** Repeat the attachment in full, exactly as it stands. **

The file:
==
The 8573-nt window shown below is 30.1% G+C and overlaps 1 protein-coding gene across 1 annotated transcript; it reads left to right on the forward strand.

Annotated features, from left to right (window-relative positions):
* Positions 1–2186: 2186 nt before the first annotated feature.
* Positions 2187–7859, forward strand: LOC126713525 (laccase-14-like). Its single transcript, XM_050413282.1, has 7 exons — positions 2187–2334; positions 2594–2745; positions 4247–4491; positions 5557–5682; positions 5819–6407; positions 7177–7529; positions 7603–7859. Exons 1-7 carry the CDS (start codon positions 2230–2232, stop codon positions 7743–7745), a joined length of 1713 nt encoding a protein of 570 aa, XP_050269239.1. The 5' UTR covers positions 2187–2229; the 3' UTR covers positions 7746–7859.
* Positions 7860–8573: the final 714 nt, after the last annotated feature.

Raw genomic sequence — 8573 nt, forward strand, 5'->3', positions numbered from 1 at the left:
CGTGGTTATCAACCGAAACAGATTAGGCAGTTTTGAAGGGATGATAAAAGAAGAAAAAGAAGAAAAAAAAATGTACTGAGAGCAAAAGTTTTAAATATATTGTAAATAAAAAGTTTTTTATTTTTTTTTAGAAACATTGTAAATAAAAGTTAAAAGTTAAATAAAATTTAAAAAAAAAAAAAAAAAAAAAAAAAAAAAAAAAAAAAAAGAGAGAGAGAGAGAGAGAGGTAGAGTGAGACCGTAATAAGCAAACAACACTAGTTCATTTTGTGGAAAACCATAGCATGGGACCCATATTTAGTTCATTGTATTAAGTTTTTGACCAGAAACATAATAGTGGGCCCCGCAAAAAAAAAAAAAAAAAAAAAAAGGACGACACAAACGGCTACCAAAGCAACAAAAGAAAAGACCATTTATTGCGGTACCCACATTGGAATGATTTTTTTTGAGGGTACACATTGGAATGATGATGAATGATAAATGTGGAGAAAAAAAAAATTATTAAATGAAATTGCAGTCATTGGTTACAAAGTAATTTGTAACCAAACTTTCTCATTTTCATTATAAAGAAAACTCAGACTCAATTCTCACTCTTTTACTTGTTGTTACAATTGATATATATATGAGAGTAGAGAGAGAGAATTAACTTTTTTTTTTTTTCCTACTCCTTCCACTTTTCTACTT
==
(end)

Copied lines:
The 8573-nt window shown below is 30.1% G+C and overlaps 1 protein-coding gene across 1 annotated transcript; it reads left to right on the forward strand.

Annotated features, from left to right (window-relative positions):
* Positions 1–2186: 2186 nt before the first annotated feature.
* Positions 2187–7859, forward strand: LOC126713525 (laccase-14-like). Its single transcript, XM_050413282.1, has 7 exons — positions 2187–2334; positions 2594–2745; positions 4247–4491; positions 5557–5682; positions 5819–6407; positions 7177–7529; positions 7603–7859. Exons 1-7 carry the CDS (start codon positions 2230–2232, stop codon positions 7743–7745), a joined length of 1713 nt encoding a protein of 570 aa, XP_050269239.1. The 5' UTR covers positions 2187–2229; the 3' UTR covers positions 7746–7859.
* Positions 7860–8573: the final 714 nt, after the last annotated feature.

Raw genomic sequence — 8573 nt, forward strand, 5'->3', positions numbered from 1 at the left:
CGTGGTTATCAACCGAAACAGATTAGGCAGTTTTGAAGGGATGATAAAAGAAGAAAAAGAAGAAAAAAAAATGTACTGAGAGCAAAAGTTTTAAATATATTGTAAATAAAAAGTTTTTTATTTTTTTTTAGAAACATTGTAAATAAAAGTTAAAAGTTAAATAAAATTTAAAAAAAAAAAAAAAAAAAAAAAAAAAAAAAAAAAAAAAGAGAGAGAGAGAGAGAGAGGTAGAGTGAGACCGTAATAAGCAAACAACACTAGTTCATTTTGTGGAAAACCATAGCATGGGACCCATATTTAGTTCATTGTATTAAGTTTTTGACCAGAAACATAATAGTGGGCCCCGCAAAAAAAAAAAAAAAAAAAAAAAGGACGACACAAACGGCTACCAAAGCAACAAAAGAAAAGACCATTTATTGCGGTACCCACATTGGAATGATTTTTTTTGAGGGTACACATTGGAATGATGATGAATGATAAATGTGGAGAAAAAAAAAATTATTAAATGAAATTGCAGTCATTGGTTACAAAGTAATTTGTAACCAAACTTTCTCATTTTCATTATAAAGAAAACTCAGACTCAATTCTCACTCTTTTACTTGTTGTTACAATTGATATATATATGAGAGTAGAGAGAGAGAATTAACTTTTTTTTTTTTTCCTACTCCTTCCACTTTTCTACTT